The hardest part of the week is learning about the cruel way that every domesticated elephant in Asia is trained. We watched footage of a 3 year old elephant being taken from its mother, forced into and restrained in an enclosure just its size. Every time this baby, far too young to be away from its mother, puts up an ounce of a struggle, it is beaten and stabbed again and again in the most tender parts of its body while human voices shout at it.
Elephants usually rumble to communicate and trumpet when distressed, but the baby does something I have never heard of an elephant doing, it opens its mouth and screams. Over and over again. And each time it does, more abuse is given. This is a ritual spiritual ceremony in Asia, presided over by a shaman and called “the breaking of the spirit”. It is the only way these communities know how to ensure that the elephant will obey them and not destroy or harm anything in its life as a big animal.
Every elephant in Asia that can be ridden, fed, led around, play tricks or paint pictures, has gone through this and further horrifying abuse to learn the skills of their trade. Since logging has been banned in Thailand due to the erosion and flooding it causes, tourism is the way these elephants make their owners a living.
At Elephant Nature Park, not be confused with many others near them, Lek and her team are passionate about changing the fate of Asia’s elephants. They hope for a future where elephant tourism is similar to what I know in Africa, where people pay to see these animals living wild, in their natural habitat.
At the park’s current phase, each of the thirty something rescued elephants has their own mahout who works 12 hours a day. During that time, the elephants are free to walk around the park with those with whom they have formed a herd. Elephants hobbling along, crippled by forced breeding, befriend elephants blinded by their previous owners for disobedience, guiding their friend through the park.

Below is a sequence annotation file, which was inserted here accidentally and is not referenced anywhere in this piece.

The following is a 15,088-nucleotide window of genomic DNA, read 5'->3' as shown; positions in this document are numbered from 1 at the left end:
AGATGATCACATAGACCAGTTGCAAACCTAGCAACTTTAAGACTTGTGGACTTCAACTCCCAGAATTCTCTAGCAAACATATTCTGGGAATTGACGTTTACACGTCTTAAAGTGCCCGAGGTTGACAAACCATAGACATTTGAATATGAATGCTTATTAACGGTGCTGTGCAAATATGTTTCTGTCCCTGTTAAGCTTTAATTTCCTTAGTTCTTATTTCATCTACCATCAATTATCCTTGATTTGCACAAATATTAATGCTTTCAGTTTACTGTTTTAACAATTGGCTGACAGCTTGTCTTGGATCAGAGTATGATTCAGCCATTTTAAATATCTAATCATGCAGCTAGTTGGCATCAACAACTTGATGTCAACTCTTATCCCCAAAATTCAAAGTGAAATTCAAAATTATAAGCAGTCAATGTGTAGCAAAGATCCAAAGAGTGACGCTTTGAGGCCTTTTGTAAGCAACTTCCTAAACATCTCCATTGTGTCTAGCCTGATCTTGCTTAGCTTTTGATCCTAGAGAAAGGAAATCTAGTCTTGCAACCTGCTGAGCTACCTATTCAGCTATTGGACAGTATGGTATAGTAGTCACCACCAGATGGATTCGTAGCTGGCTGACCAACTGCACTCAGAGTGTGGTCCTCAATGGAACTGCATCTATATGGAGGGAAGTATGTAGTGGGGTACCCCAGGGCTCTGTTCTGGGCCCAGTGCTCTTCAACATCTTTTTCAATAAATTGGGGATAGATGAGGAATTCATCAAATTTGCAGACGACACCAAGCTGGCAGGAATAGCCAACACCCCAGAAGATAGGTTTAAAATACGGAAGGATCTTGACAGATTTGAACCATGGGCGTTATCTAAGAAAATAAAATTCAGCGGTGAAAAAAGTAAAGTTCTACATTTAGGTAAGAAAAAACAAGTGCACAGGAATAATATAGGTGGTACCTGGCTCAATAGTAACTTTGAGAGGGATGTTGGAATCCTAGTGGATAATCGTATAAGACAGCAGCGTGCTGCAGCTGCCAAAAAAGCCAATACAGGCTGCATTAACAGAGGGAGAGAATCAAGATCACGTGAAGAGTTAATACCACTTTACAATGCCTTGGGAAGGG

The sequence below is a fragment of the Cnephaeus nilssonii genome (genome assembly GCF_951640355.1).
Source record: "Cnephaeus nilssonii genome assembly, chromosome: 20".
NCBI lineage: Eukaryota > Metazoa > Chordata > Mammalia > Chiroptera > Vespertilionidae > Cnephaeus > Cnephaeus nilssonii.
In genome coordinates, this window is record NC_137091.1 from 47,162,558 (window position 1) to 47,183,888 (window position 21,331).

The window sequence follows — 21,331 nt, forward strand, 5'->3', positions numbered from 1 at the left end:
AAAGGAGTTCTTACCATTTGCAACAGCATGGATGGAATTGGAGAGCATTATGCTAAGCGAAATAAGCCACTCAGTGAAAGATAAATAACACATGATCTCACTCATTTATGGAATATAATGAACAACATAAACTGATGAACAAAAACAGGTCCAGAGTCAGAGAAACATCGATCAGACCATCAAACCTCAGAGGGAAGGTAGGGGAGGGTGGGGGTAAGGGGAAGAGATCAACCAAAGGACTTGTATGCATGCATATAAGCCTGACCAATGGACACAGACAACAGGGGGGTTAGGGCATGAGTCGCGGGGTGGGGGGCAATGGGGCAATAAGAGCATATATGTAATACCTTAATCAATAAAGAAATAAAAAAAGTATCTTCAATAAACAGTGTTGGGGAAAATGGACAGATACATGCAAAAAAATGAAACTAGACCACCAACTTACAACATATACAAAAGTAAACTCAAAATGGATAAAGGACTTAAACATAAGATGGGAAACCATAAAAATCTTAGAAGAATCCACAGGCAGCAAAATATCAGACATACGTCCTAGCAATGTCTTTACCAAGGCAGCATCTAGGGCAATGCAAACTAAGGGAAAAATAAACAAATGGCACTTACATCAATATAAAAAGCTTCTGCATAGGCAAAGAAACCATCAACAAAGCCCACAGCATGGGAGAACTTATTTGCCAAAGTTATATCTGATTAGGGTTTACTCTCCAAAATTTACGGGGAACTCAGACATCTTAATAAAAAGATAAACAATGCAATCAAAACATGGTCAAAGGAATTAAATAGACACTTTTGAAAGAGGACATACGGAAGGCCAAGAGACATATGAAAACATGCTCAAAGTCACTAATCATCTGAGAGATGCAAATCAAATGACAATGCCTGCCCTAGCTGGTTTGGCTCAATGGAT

The largest herd even has two babies and over-protective nannies. The elephants eat from the natural landscape as well as nutritious fruit and veg supplied by the centre. A river runs through the park where the animals swim and are given baths.
As the park is not as big a space as all these elephants would have in the wild, mahouts need to be able to guide their elephants away from those herds lest they get into altercations with neighbouring farms that they could pillage and destroy. At this point in the park’s development, the elephants in their herds return to their enclosures in the evenings.
Strictly no aggression of any form is allowed on the part of the mahouts, they are taught to use only positive reinforcement – bucketfuls of the elephants’ favourite foods. The park is so serious about this that one mahout lost his final warning while I was there and was asked to leave for playfully teasing his elephant – offering her food and then taking it away – as without positive reinforcement the elephant is doomed to abusive relationships.
My emotions while at Elephant Nature Park were conflicting. On the one hand there is the sadness at the visible suffering these elephants have lived. All except the three youngest elephants (now four) have been through the brutal breaking of the spirit ceremony and further abuse in their working lives.